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Advisors Must Raise Environmental, Social & Governance Issues with Clients - New Report


23 July 2009 at 1:21 pm
Staff Reporter
A group of US asset managers, representing approximately $US2 trillion in assets under management, say that integrating environmental, social, and governance (ESG) considerations into investment decisions should be a legal responsibility.

Staff Reporter | 23 July 2009 at 1:21 pm


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Advisors Must Raise Environmental, Social & Governance Issues with Clients - New Report
23 July 2009 at 1:21 pm

A group of US asset managers, representing approximately $US2 trillion in assets under management, say that integrating environmental, social, and governance (ESG) considerations into investment decisions should be a legal responsibility.

This follows the publication of a new report called Fiduciary Responsibility – Legal and Practical Aspects of Integrating Environmental, Social and Governance Issue into Institutional Investment, produced by the Asset Management Working Group of United Nations Environment Programme Finance Initiative (UNEP FI), which is a partnership between the UN’s environmental arm and over 180 financial institutions worldwide.

In the report Calvert Investments, ClearBridge Advisors, Pax World Investments, and UNEP FI experts revealed key findings and discussed the responsibility fiduciaries have to incorporate ESG factors into investment decisions.

Paul Hilton, Director of Advanced Equities Research at Calvert, and the Fiduciary II Co-Project Leader says the report makes the case that prudent fiduciaries should consider material ESG issues as an integral part of their investment decisions.

Hilton says this report takes the next step by making the case that advisors must be proactive in raising ESG issues with their clients, and by collectively calling on the investment industry, policymakers and civil society to move toward responsible and sustainable capital markets to help avert a ‘Natural Resources Crisis’.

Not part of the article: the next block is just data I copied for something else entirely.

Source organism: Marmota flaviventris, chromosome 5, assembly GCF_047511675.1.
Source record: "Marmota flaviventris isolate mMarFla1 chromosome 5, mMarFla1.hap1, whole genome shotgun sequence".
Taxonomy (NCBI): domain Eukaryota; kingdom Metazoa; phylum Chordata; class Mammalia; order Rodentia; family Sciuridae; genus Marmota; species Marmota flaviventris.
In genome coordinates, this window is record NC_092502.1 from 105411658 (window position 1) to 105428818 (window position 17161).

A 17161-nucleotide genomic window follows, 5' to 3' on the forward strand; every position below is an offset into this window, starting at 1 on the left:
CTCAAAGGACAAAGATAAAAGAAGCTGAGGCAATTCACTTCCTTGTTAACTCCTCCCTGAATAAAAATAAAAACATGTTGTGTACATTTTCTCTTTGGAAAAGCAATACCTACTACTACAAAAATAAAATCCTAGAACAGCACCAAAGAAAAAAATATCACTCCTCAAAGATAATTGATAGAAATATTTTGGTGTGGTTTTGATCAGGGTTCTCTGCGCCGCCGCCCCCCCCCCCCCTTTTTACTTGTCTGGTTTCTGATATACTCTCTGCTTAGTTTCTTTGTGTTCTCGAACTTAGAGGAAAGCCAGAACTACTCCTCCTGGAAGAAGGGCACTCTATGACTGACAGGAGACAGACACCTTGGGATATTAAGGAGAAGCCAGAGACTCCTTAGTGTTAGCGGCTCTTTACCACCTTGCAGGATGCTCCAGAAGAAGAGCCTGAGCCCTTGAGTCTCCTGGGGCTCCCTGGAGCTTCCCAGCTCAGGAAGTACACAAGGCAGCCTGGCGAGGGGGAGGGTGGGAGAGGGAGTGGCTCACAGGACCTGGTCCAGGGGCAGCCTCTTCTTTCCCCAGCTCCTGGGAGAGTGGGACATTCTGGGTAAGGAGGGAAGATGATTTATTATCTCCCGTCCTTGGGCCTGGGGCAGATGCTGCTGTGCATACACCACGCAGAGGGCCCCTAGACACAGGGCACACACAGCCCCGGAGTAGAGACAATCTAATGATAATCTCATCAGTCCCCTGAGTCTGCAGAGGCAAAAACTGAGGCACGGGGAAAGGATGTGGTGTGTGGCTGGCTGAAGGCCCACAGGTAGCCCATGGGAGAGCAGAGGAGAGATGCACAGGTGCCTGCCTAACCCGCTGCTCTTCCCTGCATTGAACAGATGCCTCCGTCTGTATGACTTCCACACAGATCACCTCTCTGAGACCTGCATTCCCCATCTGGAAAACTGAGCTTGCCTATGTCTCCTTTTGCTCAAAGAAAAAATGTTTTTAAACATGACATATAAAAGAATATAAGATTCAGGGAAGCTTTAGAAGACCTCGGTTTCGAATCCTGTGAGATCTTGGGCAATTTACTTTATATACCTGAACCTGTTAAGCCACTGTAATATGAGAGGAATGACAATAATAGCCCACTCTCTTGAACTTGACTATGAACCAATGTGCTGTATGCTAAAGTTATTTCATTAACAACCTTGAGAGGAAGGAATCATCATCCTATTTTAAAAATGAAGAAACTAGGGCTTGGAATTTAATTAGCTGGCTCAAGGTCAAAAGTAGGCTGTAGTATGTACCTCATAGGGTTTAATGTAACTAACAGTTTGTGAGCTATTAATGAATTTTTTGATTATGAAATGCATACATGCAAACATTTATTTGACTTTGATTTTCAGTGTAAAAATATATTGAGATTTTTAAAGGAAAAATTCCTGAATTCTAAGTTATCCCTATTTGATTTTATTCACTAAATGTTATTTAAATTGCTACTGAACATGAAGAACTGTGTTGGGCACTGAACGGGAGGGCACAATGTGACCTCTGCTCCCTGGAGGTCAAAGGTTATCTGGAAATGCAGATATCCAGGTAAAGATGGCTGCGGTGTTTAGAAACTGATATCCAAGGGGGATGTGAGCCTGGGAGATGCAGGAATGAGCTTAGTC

Dr. Julie Fox Gorte, Senior Vice President, PAX World Management Corp., Co-Chair of UNEP FI Asset Management Working Group says this report makes a powerful case that investment managers may be putting clients at risk if ESG issues aren’t considered, and should be held responsible for those decisions. There must be a shift in investment philosophy to focus more on long-term, sustainable options, rather than short-term gains.

The report says professional investment advisors and service providers – such as investment consultants and asset managers–may have a legal obligation to incorporate ESG issues into their investment services or face a very real risk that they may open themselves up to legal liabilities if they do not.

The report also provides indicative legal language that can be used to embed ESG considerations in the investment management agreements and related legal contracts between institutional investors and their asset managers.

KEY HIGHTLIGHTS OF THE REPORT:

– The global economy has now reached the point where ESG issues are a critical consideration for all institutional investors and their agents.

– Investment consultants and asset managers have a duty to proactively raise ESG issues within their advice and services to institutional investors.

– ESG issues must be embedded in the legal contracts between institutional investors and their asset managers to hold asset managers to account, and that ESG issues should be included in periodic reporting by asset managers. Equally, the performance of asset managers should be assessed on a longer-term basis and linked to long-term incentives.

– Institutional investors will increasingly come to understand the financial materiality of ESG issues and the systemic risk they pose, and the profound long-term costs of unsustainable development and the consequent impacts on the long-term value of their investment portfolios.

– Institutional investors will increasingly apply pressure to their asset managers to develop robust investment strategies that integrate ESG issues into financial analysis, and to engage with companies in order to encourage more responsible and sustainable business practices.

– Policymakers should ensure prudential regulatory frameworks that enable greater transparency and disclosure from institutional investors and their agents on the integration of ESG issues into their investment process–as well as from companies on their performance on ESG issues.

– Civil society institutions should collectively bolster their understanding of capital markets such that they can play a full role in ensuring that capital markets are sustainable and delivering responsible ownership practices.

– Market incentives that reward long-term investment must be made to help create responsible and sustainable capital markets would help identify future challenges in the financial system, reduce the chances of further crises and help avert a "Natural Resources Crisis"–and accelerate the transformational process to a green, inclusive and sustainable global economy.

The 120-page report titled: Fiduciary Responsibility – Legal and Practical Aspects of Integrating Environmental, Social and Governance Issue into Institutional Investment can be found at www.unepfi.org



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